# Embarrassing but true: basic algebra eludes me, how do I solve this equation?June 9, 2005 4:54 PM   Subscribe

Follow up Filter. Last week on AskMe I asked for help getting a formula to calculate "future value" in excel. blue mustard came through with the perfect answer: "fv = pv (1+r)n + pmt ((1+r)n - (1+q)n) / (r-q)" Now, I need to have a formula I can plug into excel that solves for q in blue mustard's formula.

There are two problems I am having with this. The first is that I have no recall of all that basic algebra I took and so I'd like help with the equation. The second problem is I do not know how, in excel, to correctly write the formula involving roots of numbers. I know that "sqrt" returns the square root. But exactly how will I type this new (solving for q) equation into excel so it works? **Note that in blue mustartd's answer in the other thread the "n" is "to the power of" I just don't know how to superscript like bm did. Also, if this question is confusing, I ask it a little more clearly in the last entry of the question last week, but (alas) by the time I posted that follow up everyone had moved on.
posted by wtfwjd? to Computers & Internet (3 answers total)

Have you considered "goal seek" under the Tools menu? Instead of solving explicitly for q, you can solve for [future value] by changing [another variable in a different cell]. It eliminates the algebra, the absolute value issues of sqrt(), etc.
posted by whatzit at 6:32 PM on June 9, 2005

Thanks whatzit, but that won't solve my problem. I have thousands of these calculations to do, so need to be able to put it in a cell and just copy down. Thanks for the input though,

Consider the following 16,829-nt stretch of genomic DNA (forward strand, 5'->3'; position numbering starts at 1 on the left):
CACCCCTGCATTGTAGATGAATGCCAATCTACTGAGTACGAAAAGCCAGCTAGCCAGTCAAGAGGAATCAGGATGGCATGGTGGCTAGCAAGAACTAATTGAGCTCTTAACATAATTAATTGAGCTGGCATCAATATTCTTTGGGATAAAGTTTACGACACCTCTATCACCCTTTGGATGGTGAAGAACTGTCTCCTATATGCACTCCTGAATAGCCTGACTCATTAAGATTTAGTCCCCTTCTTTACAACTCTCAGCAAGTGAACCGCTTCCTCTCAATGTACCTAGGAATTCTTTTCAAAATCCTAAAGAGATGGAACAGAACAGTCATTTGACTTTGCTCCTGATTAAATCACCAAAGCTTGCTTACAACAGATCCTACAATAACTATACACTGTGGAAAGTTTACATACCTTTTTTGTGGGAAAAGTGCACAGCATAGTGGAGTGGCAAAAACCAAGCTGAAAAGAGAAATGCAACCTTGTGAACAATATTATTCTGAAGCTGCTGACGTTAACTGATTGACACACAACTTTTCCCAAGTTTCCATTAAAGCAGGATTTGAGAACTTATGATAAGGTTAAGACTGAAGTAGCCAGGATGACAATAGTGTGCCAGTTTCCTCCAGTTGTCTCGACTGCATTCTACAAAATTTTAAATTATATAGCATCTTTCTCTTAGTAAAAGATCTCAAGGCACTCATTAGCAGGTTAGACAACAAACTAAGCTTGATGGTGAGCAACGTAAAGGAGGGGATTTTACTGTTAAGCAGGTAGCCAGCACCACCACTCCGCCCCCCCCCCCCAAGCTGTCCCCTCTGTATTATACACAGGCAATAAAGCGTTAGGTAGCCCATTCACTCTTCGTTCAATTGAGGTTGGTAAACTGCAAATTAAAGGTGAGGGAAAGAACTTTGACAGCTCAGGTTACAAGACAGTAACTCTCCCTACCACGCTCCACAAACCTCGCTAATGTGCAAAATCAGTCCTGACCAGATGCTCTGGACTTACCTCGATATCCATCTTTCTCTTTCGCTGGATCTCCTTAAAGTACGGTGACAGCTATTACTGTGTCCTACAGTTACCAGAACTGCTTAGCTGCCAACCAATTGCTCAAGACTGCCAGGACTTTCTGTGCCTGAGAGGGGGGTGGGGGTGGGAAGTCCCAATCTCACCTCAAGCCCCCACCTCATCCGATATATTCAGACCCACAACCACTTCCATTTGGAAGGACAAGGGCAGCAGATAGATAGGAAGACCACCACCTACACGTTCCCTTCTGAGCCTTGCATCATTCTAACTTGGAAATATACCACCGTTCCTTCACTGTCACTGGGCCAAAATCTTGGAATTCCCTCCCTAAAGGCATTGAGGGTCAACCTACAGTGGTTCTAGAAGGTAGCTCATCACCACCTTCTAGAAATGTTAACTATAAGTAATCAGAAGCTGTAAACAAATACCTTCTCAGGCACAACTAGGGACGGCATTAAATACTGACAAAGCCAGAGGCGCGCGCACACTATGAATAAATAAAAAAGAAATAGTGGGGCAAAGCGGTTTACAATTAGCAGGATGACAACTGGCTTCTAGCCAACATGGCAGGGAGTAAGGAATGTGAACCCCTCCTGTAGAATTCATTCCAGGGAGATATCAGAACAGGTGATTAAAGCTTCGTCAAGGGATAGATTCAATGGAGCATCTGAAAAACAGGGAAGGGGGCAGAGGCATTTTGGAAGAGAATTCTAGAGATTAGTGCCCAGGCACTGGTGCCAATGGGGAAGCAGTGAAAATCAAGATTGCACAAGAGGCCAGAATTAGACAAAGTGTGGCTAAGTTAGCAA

posted by wtfwjd? at 8:09 PM on June 9, 2005

There is (probably) no formula for the problem you are trying to solve. The equation you have to start with is a polynomial equation of degree n in q, which, in general has no algebraic solution for n larger than 4. What you need to do here is use an iterative solution technique, where you guess the answer, see how close it is, and modify your guess to make it closer. The easiest way of doing this is to use Newton's Method. In Excel, it goes something like this:
1. Rearrange your formula so that one side is only zero, and call this function f(q)=pv*(1+r)n+pmt*((1+r)n-(1+q)n)/(r-q) - fv so that f(q) is zero when you put in the right q.
2. Make an initial guess q0 (It doesn't actually have to be a good guess)
3. Evaluate f(q0) using the formula.
4. Evaluate f(q0+dq) where dq is some small number, say 10-6.
5. Evaluate the derivative, f'(q0)=[f(q0+dq)-f(q)]/dq
6. Make a new guess, q1=q0 - f(q0)/f'(q0)
7. Repeat this procedure using the updated values of q to obtain an accurate solution.
You should be able to put all these intermediate values in a row in Excel, and then, if you have the cell references right, you can just use that row to fill in a bunch of rows below that to perform the iteration. This procedure is most likely what Excel is doing in Goal Seek, but this should let you do it for an entire spreadsheet at once.
posted by yarmond at 12:07 AM on June 11, 2005

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